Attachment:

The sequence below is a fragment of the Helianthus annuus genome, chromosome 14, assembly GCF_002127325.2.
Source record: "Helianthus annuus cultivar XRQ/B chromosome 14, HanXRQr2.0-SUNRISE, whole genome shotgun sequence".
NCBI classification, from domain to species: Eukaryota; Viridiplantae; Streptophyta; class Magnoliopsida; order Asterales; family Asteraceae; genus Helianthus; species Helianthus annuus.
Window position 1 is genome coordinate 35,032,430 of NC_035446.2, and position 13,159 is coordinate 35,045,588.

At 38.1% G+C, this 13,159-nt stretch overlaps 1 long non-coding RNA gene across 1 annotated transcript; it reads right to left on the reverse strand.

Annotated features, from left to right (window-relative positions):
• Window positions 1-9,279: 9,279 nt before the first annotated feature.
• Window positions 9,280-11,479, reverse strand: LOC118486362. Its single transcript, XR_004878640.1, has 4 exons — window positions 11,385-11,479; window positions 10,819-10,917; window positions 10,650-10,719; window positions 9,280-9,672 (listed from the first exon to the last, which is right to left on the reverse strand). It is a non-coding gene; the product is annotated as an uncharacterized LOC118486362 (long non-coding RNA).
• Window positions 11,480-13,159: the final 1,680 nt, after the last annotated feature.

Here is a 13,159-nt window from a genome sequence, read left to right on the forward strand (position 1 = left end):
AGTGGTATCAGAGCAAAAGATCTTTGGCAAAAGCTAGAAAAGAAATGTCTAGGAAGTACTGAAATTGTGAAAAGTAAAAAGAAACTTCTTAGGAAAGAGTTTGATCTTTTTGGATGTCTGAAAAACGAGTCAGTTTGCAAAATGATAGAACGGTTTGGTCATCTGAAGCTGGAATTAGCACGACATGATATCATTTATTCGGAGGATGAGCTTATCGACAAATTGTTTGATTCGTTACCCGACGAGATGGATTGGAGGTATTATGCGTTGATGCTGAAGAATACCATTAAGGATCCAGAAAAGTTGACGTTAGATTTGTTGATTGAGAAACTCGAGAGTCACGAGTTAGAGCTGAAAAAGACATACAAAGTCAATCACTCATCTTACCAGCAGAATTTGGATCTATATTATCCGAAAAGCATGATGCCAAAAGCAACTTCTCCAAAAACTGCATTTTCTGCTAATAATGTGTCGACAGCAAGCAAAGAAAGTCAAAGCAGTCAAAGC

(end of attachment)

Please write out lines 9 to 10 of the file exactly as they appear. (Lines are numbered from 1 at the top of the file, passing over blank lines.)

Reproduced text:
• Window positions 11,480-13,159: the final 1,680 nt, after the last annotated feature.

Here is a 13,159-nt window from a genome sequence, read left to right on the forward strand (position 1 = left end):